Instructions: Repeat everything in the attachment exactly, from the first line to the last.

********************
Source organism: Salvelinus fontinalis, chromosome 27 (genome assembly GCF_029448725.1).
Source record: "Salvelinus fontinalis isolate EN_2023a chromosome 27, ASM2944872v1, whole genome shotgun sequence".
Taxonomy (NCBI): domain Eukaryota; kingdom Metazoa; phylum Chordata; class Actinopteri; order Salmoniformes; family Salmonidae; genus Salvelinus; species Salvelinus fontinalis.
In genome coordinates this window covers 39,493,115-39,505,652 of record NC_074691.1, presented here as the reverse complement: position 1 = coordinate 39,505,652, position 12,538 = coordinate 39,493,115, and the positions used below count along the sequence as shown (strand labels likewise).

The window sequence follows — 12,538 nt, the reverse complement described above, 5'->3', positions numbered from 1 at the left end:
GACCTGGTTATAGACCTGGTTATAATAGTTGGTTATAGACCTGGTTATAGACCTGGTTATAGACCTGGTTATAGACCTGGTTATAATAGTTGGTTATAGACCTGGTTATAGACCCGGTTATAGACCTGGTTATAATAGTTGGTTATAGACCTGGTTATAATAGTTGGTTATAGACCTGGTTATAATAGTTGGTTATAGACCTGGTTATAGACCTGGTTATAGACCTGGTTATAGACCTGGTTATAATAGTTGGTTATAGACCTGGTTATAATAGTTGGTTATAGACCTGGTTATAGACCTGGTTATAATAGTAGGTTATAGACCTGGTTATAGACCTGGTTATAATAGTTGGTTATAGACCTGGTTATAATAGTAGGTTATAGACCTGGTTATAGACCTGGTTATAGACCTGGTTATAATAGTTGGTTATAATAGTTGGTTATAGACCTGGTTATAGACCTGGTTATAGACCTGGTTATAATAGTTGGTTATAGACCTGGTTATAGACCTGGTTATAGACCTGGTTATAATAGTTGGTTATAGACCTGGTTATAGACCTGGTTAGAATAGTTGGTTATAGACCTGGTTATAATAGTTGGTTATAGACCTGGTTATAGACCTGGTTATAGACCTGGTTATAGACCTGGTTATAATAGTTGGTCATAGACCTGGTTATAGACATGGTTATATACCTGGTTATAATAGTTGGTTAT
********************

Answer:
Source organism: Salvelinus fontinalis, chromosome 27 (genome assembly GCF_029448725.1).
Source record: "Salvelinus fontinalis isolate EN_2023a chromosome 27, ASM2944872v1, whole genome shotgun sequence".
Taxonomy (NCBI): domain Eukaryota; kingdom Metazoa; phylum Chordata; class Actinopteri; order Salmoniformes; family Salmonidae; genus Salvelinus; species Salvelinus fontinalis.
In genome coordinates this window covers 39,493,115-39,505,652 of record NC_074691.1, presented here as the reverse complement: position 1 = coordinate 39,505,652, position 12,538 = coordinate 39,493,115, and the positions used below count along the sequence as shown (strand labels likewise).

The window sequence follows — 12,538 nt, the reverse complement described above, 5'->3', positions numbered from 1 at the left end:
GACCTGGTTATAGACCTGGTTATAATAGTTGGTTATAGACCTGGTTATAGACCTGGTTATAGACCTGGTTATAGACCTGGTTATAATAGTTGGTTATAGACCTGGTTATAGACCCGGTTATAGACCTGGTTATAATAGTTGGTTATAGACCTGGTTATAATAGTTGGTTATAGACCTGGTTATAATAGTTGGTTATAGACCTGGTTATAGACCTGGTTATAGACCTGGTTATAGACCTGGTTATAATAGTTGGTTATAGACCTGGTTATAATAGTTGGTTATAGACCTGGTTATAGACCTGGTTATAATAGTAGGTTATAGACCTGGTTATAGACCTGGTTATAATAGTTGGTTATAGACCTGGTTATAATAGTAGGTTATAGACCTGGTTATAGACCTGGTTATAGACCTGGTTATAATAGTTGGTTATAATAGTTGGTTATAGACCTGGTTATAGACCTGGTTATAGACCTGGTTATAATAGTTGGTTATAGACCTGGTTATAGACCTGGTTATAGACCTGGTTATAATAGTTGGTTATAGACCTGGTTATAGACCTGGTTAGAATAGTTGGTTATAGACCTGGTTATAATAGTTGGTTATAGACCTGGTTATAGACCTGGTTATAGACCTGGTTATAGACCTGGTTATAATAGTTGGTCATAGACCTGGTTATAGACATGGTTATATACCTGGTTATAATAGTTGGTTAT